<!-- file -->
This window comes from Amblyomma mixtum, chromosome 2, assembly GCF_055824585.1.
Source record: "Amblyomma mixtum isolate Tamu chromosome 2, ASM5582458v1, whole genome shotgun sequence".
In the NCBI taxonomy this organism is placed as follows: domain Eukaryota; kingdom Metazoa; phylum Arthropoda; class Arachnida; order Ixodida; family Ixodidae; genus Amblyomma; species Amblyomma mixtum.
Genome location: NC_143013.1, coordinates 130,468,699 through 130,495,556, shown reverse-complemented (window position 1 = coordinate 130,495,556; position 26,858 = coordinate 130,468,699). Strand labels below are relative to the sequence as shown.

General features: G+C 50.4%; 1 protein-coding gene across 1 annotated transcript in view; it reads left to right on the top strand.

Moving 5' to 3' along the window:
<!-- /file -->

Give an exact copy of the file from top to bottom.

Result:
This window comes from Amblyomma mixtum, chromosome 2, assembly GCF_055824585.1.
Source record: "Amblyomma mixtum isolate Tamu chromosome 2, ASM5582458v1, whole genome shotgun sequence".
In the NCBI taxonomy this organism is placed as follows: domain Eukaryota; kingdom Metazoa; phylum Arthropoda; class Arachnida; order Ixodida; family Ixodidae; genus Amblyomma; species Amblyomma mixtum.
Genome location: NC_143013.1, coordinates 130,468,699 through 130,495,556, shown reverse-complemented (window position 1 = coordinate 130,495,556; position 26,858 = coordinate 130,468,699). Strand labels below are relative to the sequence as shown.

General features: G+C 50.4%; 1 protein-coding gene across 1 annotated transcript in view; it reads left to right on the top strand.

Moving 5' to 3' along the window: